krista parkerFrom July until early October, I spent most of my time developing teams to work as hard as possible during the final push – Get Out the Vote (GOTV). GOTV was by far the most exciting time on the campaign because everything started to fall into place. The polls didn’t matter in my eyes and I had to stop even looking at them as we started to inch toward November 6th. The days leading up to the election resulted in horrible fast food, absolutely no sleep and many trips to 7-11 for energy drinks. Think of finals week but far worse. Walk packets had to be prepped, scripts have to be crafted for volunteers and everything had to be perfect or you risk failure. We were lucky enough to have the best teams, the best voters and the best system – that resulted in an election night projecting our candidate Barack Obama the winner of the 2012 election.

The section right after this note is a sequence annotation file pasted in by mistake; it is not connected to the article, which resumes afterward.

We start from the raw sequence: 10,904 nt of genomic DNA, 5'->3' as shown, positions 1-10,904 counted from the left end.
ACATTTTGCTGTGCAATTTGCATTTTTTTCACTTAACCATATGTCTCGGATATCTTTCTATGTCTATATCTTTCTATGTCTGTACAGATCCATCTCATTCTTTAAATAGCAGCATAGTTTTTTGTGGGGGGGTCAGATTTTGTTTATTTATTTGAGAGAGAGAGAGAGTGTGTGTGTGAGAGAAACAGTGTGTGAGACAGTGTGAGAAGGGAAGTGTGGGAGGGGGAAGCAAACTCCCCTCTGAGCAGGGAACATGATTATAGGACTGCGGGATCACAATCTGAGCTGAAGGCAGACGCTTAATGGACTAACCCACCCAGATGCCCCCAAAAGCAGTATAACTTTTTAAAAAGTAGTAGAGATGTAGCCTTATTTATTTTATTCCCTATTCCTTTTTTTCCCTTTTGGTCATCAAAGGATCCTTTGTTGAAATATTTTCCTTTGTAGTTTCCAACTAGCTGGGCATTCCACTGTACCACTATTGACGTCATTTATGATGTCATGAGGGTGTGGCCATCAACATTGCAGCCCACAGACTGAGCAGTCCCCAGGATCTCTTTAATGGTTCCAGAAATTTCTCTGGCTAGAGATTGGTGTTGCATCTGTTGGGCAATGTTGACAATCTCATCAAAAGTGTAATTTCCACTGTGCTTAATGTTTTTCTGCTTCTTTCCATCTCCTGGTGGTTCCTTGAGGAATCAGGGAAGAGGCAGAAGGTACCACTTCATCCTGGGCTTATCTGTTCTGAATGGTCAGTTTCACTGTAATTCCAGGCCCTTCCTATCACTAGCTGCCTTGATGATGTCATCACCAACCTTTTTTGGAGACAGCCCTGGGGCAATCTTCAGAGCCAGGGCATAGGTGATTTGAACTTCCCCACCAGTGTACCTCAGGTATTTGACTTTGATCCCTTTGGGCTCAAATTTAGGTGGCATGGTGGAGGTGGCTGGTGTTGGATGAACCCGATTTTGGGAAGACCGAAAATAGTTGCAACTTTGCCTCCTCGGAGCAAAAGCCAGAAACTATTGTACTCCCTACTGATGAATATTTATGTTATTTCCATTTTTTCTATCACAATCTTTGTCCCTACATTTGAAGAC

Nothing is perfect. At some of our precincts, we had people waiting in line for 10 hours to cast their vote for the President in the pouring rain. We had systems that were meant to prevent any large problems and they were successful. We had worked for months to get to this moment. Our work had paid off and the President was re-elected. It was draining and exhausting but on election night after all the polls had closed and the results were final, it was all worth it. Four out of my seven precincts voted Democrat and voter turnout increased drastically. One of my precincts ended up having a seven vote difference, in favor of the President. That is the direct effect of a ground team and that is what won the election for the President.